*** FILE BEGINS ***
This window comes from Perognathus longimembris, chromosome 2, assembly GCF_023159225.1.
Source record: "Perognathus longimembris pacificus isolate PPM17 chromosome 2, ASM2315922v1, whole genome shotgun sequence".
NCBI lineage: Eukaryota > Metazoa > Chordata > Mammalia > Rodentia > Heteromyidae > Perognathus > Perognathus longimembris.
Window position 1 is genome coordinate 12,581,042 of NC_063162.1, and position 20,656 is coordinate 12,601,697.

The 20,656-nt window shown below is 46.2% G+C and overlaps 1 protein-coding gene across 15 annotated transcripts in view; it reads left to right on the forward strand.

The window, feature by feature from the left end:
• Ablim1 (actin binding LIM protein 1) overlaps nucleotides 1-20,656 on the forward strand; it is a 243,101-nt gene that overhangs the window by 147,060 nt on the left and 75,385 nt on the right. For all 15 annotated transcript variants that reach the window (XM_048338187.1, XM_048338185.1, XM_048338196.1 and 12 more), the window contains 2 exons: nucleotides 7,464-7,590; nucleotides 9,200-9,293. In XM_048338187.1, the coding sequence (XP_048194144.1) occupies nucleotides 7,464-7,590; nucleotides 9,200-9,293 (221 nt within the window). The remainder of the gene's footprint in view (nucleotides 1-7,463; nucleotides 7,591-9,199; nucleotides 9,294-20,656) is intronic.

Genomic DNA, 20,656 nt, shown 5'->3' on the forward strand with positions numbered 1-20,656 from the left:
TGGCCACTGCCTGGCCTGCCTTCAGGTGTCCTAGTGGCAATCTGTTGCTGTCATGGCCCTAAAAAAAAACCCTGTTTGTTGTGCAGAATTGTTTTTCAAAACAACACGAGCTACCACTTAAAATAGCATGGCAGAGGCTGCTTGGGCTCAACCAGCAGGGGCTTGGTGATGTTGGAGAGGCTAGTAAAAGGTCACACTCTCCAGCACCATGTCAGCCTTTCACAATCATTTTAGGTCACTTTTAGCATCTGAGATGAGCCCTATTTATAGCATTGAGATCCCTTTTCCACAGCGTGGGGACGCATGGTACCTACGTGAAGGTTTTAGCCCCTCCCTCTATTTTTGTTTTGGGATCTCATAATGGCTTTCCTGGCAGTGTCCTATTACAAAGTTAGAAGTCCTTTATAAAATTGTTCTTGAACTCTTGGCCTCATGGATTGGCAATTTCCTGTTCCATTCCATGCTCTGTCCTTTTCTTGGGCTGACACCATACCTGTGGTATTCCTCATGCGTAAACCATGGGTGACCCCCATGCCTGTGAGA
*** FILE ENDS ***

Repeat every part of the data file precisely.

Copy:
This window comes from Perognathus longimembris, chromosome 2, assembly GCF_023159225.1.
Source record: "Perognathus longimembris pacificus isolate PPM17 chromosome 2, ASM2315922v1, whole genome shotgun sequence".
NCBI lineage: Eukaryota > Metazoa > Chordata > Mammalia > Rodentia > Heteromyidae > Perognathus > Perognathus longimembris.
Window position 1 is genome coordinate 12,581,042 of NC_063162.1, and position 20,656 is coordinate 12,601,697.

The 20,656-nt window shown below is 46.2% G+C and overlaps 1 protein-coding gene across 15 annotated transcripts in view; it reads left to right on the forward strand.

The window, feature by feature from the left end:
• Ablim1 (actin binding LIM protein 1) overlaps nucleotides 1-20,656 on the forward strand; it is a 243,101-nt gene that overhangs the window by 147,060 nt on the left and 75,385 nt on the right. For all 15 annotated transcript variants that reach the window (XM_048338187.1, XM_048338185.1, XM_048338196.1 and 12 more), the window contains 2 exons: nucleotides 7,464-7,590; nucleotides 9,200-9,293. In XM_048338187.1, the coding sequence (XP_048194144.1) occupies nucleotides 7,464-7,590; nucleotides 9,200-9,293 (221 nt within the window). The remainder of the gene's footprint in view (nucleotides 1-7,463; nucleotides 7,591-9,199; nucleotides 9,294-20,656) is intronic.

Genomic DNA, 20,656 nt, shown 5'->3' on the forward strand with positions numbered 1-20,656 from the left:
TGGCCACTGCCTGGCCTGCCTTCAGGTGTCCTAGTGGCAATCTGTTGCTGTCATGGCCCTAAAAAAAAACCCTGTTTGTTGTGCAGAATTGTTTTTCAAAACAACACGAGCTACCACTTAAAATAGCATGGCAGAGGCTGCTTGGGCTCAACCAGCAGGGGCTTGGTGATGTTGGAGAGGCTAGTAAAAGGTCACACTCTCCAGCACCATGTCAGCCTTTCACAATCATTTTAGGTCACTTTTAGCATCTGAGATGAGCCCTATTTATAGCATTGAGATCCCTTTTCCACAGCGTGGGGACGCATGGTACCTACGTGAAGGTTTTAGCCCCTCCCTCTATTTTTGTTTTGGGATCTCATAATGGCTTTCCTGGCAGTGTCCTATTACAAAGTTAGAAGTCCTTTATAAAATTGTTCTTGAACTCTTGGCCTCATGGATTGGCAATTTCCTGTTCCATTCCATGCTCTGTCCTTTTCTTGGGCTGACACCATACCTGTGGTATTCCTCATGCGTAAACCATGGGTGACCCCCATGCCTGTGAGA